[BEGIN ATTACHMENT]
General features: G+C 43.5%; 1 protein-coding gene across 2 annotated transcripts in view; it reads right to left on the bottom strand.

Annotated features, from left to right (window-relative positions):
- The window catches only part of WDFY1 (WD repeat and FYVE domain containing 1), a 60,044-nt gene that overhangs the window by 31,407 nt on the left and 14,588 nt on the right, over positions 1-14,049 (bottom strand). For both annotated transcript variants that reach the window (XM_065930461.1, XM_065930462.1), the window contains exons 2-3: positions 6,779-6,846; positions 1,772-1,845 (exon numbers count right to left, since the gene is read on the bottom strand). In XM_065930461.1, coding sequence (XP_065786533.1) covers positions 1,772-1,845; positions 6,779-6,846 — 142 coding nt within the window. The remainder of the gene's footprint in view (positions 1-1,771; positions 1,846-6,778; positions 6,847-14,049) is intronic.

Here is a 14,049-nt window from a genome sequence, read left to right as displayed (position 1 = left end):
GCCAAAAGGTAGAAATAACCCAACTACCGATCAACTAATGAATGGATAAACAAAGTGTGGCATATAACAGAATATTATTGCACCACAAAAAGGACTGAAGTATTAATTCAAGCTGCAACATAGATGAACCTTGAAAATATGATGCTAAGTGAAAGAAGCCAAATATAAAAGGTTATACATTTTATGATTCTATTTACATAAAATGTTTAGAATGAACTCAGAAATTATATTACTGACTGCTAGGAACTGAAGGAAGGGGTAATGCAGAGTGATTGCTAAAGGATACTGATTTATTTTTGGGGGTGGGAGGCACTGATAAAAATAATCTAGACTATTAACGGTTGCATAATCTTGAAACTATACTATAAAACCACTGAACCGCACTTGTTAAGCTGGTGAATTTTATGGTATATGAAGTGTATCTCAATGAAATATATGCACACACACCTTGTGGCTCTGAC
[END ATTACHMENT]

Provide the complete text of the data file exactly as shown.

General features: G+C 43.5%; 1 protein-coding gene across 2 annotated transcripts in view; it reads right to left on the bottom strand.

Annotated features, from left to right (window-relative positions):
- The window catches only part of WDFY1 (WD repeat and FYVE domain containing 1), a 60,044-nt gene that overhangs the window by 31,407 nt on the left and 14,588 nt on the right, over positions 1-14,049 (bottom strand). For both annotated transcript variants that reach the window (XM_065930461.1, XM_065930462.1), the window contains exons 2-3: positions 6,779-6,846; positions 1,772-1,845 (exon numbers count right to left, since the gene is read on the bottom strand). In XM_065930461.1, coding sequence (XP_065786533.1) covers positions 1,772-1,845; positions 6,779-6,846 — 142 coding nt within the window. The remainder of the gene's footprint in view (positions 1-1,771; positions 1,846-6,778; positions 6,847-14,049) is intronic.

Here is a 14,049-nt window from a genome sequence, read left to right as displayed (position 1 = left end):
GCCAAAAGGTAGAAATAACCCAACTACCGATCAACTAATGAATGGATAAACAAAGTGTGGCATATAACAGAATATTATTGCACCACAAAAAGGACTGAAGTATTAATTCAAGCTGCAACATAGATGAACCTTGAAAATATGATGCTAAGTGAAAGAAGCCAAATATAAAAGGTTATACATTTTATGATTCTATTTACATAAAATGTTTAGAATGAACTCAGAAATTATATTACTGACTGCTAGGAACTGAAGGAAGGGGTAATGCAGAGTGATTGCTAAAGGATACTGATTTATTTTTGGGGGTGGGAGGCACTGATAAAAATAATCTAGACTATTAACGGTTGCATAATCTTGAAACTATACTATAAAACCACTGAACCGCACTTGTTAAGCTGGTGAATTTTATGGTATATGAAGTGTATCTCAATGAAATATATGCACACACACCTTGTGGCTCTGAC